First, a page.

SpaceOAR® Hydrogel Procedure Demonstration- Juan Montoya

(Length of Presentation: 10 min)

Juan Montoya, Urologist, and President of the Urology Center of Colorado demonstrates the application technique for SpaceOAR® Hydrogel. A temporary space which separates the prostate from the rectum. With this separation, the volume of normal tissue exposed to the radiation is greatly reduced, potentially dramatically lowering the complications related to radiotherapy.  


Juan Montoya, MD, FACS, President of the Urology Center of Colorado, TUCC
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Juan Montoya: Hello, I'm Dr. Juan Montoya. I'm a urologist and the President of the Urology Center of Colorado. In this video, I will demonstrate the application technique for SpaceOAR® Hydrogel. SpaceOAR® Hydrogel is a temporary spacer that separates the prostate from the rectum. With this separation, the volume of normal tissue exposed to the radiation is greatly reduced. This may dramatically lower the complications related to radiotherapy. Both the fiducial markers and the SpaceOAR® Hydrogel are placed through a transperineal approach under local anesthesia. This procedure is well tolerated by patients, easily performed in the office setting and generally takes a short period of time.

On the day of the procedure, each patient is instructed to eat a light breakfast and will receive a fleets enema two hours prior to the procedure. The patient will pre-medicate with 5-10 milligrams of Valium® as well as 5/325 milligram Percocet® one hour before the procedure. Patients are accompanied by a responsible adult or will have transportation arranged. At our center, we also prescribe a prophylactic antibiotic of Levofloxacin 500 milligrams orally one hour before the procedure.

The patient is brought into the treatment room and placed in the dorsal lithotomy position with stirrups. The buttocks is positioned at the end of the table. This provides maximum access to the perirectal space for visualizing the needle approach to reach the mid gland of the prostate. I find that conversing with the patient during the procedure allows them to relax and improves their experience.

The patient's scrotum is held away from the perineum with a medium-size ioban. Lidocaine and prilocaine cream is applied to the perineum 5 to 10 minutes prior to aseptic preparation using chlorhexidine.

A sterile field is used to prepare the lidocaine for the local anesthetic and to assemble the space for Hydrogels syringes. For the local anesthetic, we use 20 milliliters of 2% lidocaine buffered with 8.4% sodium bicarbonate at a 10 to 1 ratio. In addition, we have a syringe with sterile saline for the hydrodissection, three fiducial markers and the SpaceOAR® Hydrogel kit.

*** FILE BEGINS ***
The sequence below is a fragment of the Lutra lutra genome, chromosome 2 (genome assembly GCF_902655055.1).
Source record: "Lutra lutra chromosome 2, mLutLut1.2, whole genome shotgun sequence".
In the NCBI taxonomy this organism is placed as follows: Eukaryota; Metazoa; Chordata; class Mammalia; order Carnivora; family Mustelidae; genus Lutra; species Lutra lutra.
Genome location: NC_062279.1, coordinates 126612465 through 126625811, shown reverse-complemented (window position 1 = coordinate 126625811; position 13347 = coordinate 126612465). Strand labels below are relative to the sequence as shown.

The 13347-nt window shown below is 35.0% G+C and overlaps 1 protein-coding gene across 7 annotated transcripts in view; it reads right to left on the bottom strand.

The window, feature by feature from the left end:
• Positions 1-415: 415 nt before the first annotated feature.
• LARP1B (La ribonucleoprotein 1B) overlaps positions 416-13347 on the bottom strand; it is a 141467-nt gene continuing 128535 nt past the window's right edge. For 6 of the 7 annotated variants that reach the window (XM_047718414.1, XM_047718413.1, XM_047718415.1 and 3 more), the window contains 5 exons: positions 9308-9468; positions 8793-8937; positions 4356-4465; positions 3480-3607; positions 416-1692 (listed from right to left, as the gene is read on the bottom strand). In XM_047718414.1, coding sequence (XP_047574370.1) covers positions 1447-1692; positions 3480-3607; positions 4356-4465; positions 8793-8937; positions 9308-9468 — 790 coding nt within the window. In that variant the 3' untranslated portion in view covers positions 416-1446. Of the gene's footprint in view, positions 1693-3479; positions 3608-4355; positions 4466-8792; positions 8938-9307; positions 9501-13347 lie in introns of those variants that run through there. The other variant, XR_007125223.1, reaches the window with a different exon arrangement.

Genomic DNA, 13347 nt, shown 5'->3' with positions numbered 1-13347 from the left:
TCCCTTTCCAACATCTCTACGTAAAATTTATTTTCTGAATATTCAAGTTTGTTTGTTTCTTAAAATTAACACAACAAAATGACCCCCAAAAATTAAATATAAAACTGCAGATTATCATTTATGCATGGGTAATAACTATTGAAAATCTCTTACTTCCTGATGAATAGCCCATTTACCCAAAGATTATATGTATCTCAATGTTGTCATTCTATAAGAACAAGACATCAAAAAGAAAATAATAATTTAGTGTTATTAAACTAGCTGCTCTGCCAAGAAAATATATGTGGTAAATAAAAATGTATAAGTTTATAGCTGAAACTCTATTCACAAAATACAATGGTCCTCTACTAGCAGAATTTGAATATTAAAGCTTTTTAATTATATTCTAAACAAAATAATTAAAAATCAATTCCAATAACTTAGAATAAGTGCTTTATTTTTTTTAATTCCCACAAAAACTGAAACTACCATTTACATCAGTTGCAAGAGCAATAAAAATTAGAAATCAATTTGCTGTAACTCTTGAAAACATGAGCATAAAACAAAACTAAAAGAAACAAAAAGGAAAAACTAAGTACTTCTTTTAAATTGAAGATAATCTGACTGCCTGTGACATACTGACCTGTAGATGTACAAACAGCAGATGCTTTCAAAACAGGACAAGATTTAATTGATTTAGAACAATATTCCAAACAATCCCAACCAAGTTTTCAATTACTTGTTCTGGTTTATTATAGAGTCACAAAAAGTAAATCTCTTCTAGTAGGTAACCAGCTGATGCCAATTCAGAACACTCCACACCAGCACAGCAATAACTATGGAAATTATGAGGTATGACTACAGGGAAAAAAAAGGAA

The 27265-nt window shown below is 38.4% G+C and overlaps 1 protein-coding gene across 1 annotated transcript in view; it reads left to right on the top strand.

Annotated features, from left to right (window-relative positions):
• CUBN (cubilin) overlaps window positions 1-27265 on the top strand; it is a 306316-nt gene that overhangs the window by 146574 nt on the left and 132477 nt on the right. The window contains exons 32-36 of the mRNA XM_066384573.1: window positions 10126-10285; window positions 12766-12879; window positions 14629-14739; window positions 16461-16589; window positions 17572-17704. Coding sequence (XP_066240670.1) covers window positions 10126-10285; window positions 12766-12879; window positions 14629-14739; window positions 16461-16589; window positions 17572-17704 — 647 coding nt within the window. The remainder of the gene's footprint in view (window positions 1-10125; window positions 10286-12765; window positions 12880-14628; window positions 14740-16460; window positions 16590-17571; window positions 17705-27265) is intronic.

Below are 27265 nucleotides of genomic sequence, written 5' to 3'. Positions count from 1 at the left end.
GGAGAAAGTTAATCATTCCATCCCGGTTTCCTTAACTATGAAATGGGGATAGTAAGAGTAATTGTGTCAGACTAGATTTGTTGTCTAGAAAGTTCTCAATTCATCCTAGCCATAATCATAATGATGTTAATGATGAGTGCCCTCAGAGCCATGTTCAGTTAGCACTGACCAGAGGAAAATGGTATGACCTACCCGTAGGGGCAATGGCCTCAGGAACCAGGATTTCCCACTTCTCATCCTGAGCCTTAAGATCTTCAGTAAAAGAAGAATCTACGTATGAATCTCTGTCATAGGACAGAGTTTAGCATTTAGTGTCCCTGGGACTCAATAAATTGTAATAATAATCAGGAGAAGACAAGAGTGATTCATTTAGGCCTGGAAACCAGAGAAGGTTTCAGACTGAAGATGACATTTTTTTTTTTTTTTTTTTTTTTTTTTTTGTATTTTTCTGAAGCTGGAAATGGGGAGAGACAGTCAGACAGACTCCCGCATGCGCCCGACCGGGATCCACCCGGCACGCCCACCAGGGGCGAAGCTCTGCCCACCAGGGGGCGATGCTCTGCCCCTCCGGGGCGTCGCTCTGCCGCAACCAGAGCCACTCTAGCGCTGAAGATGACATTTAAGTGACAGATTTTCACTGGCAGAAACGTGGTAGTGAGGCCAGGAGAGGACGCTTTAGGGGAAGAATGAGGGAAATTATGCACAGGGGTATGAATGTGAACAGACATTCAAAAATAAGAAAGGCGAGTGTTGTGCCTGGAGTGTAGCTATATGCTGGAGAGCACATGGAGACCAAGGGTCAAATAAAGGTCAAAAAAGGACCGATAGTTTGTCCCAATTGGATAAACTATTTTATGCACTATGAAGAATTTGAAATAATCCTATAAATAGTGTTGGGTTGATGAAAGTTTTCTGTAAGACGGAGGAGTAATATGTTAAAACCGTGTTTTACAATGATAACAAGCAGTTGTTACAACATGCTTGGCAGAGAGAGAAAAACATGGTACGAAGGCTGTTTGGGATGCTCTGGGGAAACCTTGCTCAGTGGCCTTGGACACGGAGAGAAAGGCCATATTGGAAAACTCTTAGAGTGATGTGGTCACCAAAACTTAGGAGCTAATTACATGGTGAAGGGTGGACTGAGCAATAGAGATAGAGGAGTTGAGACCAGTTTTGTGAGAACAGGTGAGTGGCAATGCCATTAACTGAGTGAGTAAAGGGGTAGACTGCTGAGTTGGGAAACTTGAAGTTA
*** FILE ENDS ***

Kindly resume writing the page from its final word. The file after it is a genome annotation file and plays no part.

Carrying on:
The transrectal ultrasound probe is covered by a condom and inserted into the patient's rectum. After donning sterile gloves, I administer the local anesthetic. Using a 25 gauge needle, I create a skin wheel with local anesthetic at the insertion site that is approximately one to two centimeters above the probe. Using the same needle, I inject two to three CCs into the deeper subcutaneous tissue. I then switch the spinal needle and under ultrasound guidance, anesthetize the anticipated needle track for the fiducials and spacer. Again, with ultrasound, I advance the needle to the prostatic apex on the right and inject approximately two to three CCs of local.

I will withdraw the needle halfway to the skin and redirect it to the patient's left prostatic apex where another two to three CCs is infiltrated. These apical injections will abut the prostate capsule. This procedure allows adequate anesthesia for both the fiducial markers and the Hydrogel injection. In total, I generally use between 12 to 15 CCs of anesthetic.

Next, I will prepare the SpaceOAR® device which will allow time for the lidocaine to take full effect. I will then place the fiducials followed by the SpaceOAR® Hydrogel. Using sterile technique, remove the end cap from the diluent syringe with a blue label and attach that syringe to the powder vial. Without depressing the plunger, push the syringe into the vial cap until it is fully depressed, piercing the vial seal. The red line will disappear below the rim. Now inject the syringe contents into the vial. Shake the vial syringe assembly until the powder is completely dissolved and set it aside to help dissipate bubbles. Remove the accelerator syringe cap, expel liquid as needed so the five milliliters remains in the syringe. Then pull back once you see [inaudible 00:04:40].